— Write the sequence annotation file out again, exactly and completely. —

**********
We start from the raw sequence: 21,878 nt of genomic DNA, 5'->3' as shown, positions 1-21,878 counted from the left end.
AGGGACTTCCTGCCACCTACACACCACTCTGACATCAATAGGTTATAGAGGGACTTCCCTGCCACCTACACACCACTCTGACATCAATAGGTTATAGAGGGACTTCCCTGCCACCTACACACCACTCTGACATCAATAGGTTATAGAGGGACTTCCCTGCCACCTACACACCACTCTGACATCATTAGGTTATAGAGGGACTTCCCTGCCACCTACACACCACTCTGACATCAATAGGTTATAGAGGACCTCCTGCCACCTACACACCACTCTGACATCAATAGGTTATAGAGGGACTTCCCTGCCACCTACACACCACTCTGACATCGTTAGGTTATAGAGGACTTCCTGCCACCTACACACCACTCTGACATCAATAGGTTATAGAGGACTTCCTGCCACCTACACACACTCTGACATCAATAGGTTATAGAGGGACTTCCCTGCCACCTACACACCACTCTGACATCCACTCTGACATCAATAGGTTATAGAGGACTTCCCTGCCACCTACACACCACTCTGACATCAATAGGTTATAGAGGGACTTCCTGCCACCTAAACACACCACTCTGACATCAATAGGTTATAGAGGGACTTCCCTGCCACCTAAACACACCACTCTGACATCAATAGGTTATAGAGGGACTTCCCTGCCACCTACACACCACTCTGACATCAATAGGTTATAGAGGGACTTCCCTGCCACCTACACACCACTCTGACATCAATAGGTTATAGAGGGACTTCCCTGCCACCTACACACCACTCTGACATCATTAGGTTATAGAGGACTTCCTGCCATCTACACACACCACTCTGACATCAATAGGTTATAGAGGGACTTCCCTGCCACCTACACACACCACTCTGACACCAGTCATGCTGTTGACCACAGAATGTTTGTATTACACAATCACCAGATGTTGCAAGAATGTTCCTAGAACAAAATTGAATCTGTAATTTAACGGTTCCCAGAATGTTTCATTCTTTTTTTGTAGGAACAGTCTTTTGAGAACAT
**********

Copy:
We start from the raw sequence: 21,878 nt of genomic DNA, 5'->3' as shown, positions 1-21,878 counted from the left end.
AGGGACTTCCTGCCACCTACACACCACTCTGACATCAATAGGTTATAGAGGGACTTCCCTGCCACCTACACACCACTCTGACATCAATAGGTTATAGAGGGACTTCCCTGCCACCTACACACCACTCTGACATCAATAGGTTATAGAGGGACTTCCCTGCCACCTACACACCACTCTGACATCATTAGGTTATAGAGGGACTTCCCTGCCACCTACACACCACTCTGACATCAATAGGTTATAGAGGACCTCCTGCCACCTACACACCACTCTGACATCAATAGGTTATAGAGGGACTTCCCTGCCACCTACACACCACTCTGACATCGTTAGGTTATAGAGGACTTCCTGCCACCTACACACCACTCTGACATCAATAGGTTATAGAGGACTTCCTGCCACCTACACACACTCTGACATCAATAGGTTATAGAGGGACTTCCCTGCCACCTACACACCACTCTGACATCCACTCTGACATCAATAGGTTATAGAGGACTTCCCTGCCACCTACACACCACTCTGACATCAATAGGTTATAGAGGGACTTCCTGCCACCTAAACACACCACTCTGACATCAATAGGTTATAGAGGGACTTCCCTGCCACCTAAACACACCACTCTGACATCAATAGGTTATAGAGGGACTTCCCTGCCACCTACACACCACTCTGACATCAATAGGTTATAGAGGGACTTCCCTGCCACCTACACACCACTCTGACATCAATAGGTTATAGAGGGACTTCCCTGCCACCTACACACCACTCTGACATCATTAGGTTATAGAGGACTTCCTGCCATCTACACACACCACTCTGACATCAATAGGTTATAGAGGGACTTCCCTGCCACCTACACACACCACTCTGACACCAGTCATGCTGTTGACCACAGAATGTTTGTATTACACAATCACCAGATGTTGCAAGAATGTTCCTAGAACAAAATTGAATCTGTAATTTAACGGTTCCCAGAATGTTTCATTCTTTTTTTGTAGGAACAGTCTTTTGAGAACAT